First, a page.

Waiting On Wednesday - February Release

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Waiting on Wednesday is a weekly meme hosted by Jill at Breaking the Spine.

Here is the book that I am most looking forward to in February:
The Bear by Claire Cameron
A powerfully suspenseful story narrated by a young girl who must fend for herself and her little brother after a brutal bear attack.
While camping with her family on a remote island, five-year-old Anna awakes in the night to the sound of her mother screaming. A rogue black bear, 300 pounds of fury, is attacking the family's campsite, pouncing on her parents as prey.
At her dying mother's faint urging, Anna manages to get her brother into the family's canoe and paddle away. But when the canoe dumps the two children on the edge of the woods, and the sister and brother must battle hunger, the elements, and a dangerous wilderness, we see Anna's heartbreaking love for her family--and her struggle to be brave when nothing in her world seems safe anymore.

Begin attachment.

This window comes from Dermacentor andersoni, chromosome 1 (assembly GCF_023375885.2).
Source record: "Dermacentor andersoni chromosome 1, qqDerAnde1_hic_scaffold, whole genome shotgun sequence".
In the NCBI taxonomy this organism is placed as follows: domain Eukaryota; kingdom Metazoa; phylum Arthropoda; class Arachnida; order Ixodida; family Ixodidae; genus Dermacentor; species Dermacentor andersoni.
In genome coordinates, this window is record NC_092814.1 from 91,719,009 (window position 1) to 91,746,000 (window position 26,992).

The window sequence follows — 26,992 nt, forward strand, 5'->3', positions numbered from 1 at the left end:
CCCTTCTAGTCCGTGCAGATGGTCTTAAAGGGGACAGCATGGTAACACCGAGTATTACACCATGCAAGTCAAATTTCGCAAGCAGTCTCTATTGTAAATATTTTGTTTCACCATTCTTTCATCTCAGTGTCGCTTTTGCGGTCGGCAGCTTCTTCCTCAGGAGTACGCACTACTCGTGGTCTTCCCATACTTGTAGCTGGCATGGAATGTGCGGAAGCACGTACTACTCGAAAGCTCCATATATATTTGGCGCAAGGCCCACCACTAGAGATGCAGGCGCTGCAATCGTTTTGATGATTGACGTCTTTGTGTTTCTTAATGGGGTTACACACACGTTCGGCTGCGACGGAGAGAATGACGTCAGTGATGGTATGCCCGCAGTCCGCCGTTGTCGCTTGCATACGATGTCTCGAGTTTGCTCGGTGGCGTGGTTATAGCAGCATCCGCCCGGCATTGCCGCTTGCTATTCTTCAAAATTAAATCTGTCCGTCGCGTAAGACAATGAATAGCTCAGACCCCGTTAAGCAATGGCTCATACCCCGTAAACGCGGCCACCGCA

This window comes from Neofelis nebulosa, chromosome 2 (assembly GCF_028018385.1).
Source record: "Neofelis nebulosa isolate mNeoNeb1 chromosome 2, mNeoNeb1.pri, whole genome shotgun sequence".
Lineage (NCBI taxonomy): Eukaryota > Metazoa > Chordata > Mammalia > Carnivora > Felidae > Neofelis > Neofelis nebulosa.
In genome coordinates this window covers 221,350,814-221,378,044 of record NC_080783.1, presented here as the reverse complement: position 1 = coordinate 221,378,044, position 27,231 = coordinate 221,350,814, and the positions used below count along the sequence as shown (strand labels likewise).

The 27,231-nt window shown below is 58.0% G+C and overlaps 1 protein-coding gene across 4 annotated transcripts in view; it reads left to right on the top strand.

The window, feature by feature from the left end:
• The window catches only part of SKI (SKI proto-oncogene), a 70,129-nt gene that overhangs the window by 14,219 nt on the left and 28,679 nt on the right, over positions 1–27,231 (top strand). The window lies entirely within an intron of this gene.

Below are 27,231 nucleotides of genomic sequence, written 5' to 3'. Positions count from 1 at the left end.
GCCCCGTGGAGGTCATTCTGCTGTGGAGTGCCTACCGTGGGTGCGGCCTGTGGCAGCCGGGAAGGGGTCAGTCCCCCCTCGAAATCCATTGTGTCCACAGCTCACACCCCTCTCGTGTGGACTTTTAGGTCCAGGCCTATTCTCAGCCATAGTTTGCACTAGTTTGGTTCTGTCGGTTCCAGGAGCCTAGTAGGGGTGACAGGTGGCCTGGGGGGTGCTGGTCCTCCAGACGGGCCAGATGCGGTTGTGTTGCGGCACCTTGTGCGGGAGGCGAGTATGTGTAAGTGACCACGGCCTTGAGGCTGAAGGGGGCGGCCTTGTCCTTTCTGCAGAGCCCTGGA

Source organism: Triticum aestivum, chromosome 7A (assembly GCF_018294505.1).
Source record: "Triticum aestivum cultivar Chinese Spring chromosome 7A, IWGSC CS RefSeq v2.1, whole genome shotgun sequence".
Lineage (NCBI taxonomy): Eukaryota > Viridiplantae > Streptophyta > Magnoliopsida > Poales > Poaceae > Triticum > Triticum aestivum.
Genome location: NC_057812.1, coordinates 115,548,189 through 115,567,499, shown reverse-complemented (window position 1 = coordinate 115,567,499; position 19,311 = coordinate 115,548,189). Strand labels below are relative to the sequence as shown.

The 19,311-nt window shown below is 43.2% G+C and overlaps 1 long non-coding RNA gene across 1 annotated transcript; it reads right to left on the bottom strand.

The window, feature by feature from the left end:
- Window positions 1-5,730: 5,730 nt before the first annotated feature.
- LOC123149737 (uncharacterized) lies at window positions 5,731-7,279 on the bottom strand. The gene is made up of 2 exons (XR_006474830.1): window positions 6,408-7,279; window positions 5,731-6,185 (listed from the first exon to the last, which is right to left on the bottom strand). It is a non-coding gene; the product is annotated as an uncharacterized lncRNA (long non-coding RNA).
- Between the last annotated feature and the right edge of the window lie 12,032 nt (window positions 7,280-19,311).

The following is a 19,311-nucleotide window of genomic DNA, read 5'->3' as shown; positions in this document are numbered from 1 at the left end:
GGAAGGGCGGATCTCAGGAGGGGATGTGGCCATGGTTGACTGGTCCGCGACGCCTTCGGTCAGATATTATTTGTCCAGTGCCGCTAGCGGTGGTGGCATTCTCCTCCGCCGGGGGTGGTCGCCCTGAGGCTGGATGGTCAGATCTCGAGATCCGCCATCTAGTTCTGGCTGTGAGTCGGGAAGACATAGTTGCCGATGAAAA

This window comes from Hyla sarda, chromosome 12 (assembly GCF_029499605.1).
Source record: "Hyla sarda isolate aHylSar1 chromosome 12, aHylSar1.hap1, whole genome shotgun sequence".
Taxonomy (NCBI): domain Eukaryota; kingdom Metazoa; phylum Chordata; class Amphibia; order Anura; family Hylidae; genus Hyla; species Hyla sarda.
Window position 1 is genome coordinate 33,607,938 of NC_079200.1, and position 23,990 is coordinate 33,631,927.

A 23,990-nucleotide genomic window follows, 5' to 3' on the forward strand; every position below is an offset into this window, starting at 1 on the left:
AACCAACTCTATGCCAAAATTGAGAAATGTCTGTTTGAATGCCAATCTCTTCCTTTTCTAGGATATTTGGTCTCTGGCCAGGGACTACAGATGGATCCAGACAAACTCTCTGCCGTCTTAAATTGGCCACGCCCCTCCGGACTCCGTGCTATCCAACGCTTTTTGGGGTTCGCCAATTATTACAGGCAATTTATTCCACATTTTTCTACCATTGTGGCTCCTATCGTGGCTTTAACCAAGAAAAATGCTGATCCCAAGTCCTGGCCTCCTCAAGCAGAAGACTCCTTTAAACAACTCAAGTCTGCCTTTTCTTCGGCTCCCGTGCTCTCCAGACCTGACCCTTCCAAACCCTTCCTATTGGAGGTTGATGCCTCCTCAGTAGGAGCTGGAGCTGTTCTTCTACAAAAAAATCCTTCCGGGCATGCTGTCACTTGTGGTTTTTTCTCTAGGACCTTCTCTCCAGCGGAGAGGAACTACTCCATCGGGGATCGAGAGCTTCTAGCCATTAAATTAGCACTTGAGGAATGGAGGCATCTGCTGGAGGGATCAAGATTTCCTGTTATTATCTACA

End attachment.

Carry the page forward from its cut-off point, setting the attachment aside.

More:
Told in the honest, raw voice of five-year-old Anna, this is a…

"When I Fall In Love" by Miranda Dickinson

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Elsie Maynard is starting a new chapter in her life, something she never thought she’d have to do.  The ice cream shop assistant manager is ready to date again after the love of her life, her husband Lucas, was taken from her by cancer.  With her three sisters, her father, and her co-worker by her side, she thinks she is ready to try and love again.
With handsome graphic designer Olly Hogarth wanting to win her heart, it doesn’t seem like it will be so difficult.  But after accidentally starting a choir with 80’s rock star Woody Jensen, she finds herself taking on a challenge she never wanted to face - heading to Paris, the one thing she and Lucas had wanted to do together, but never got the chance.  Throw in the frustrating and annoying Torin Stewart who seems to pop up everywhere to get on her nerves, and Elsie is wondering if taking this step was worth it.  Will Elsie be able to move forward or will it be easier to stay in the past?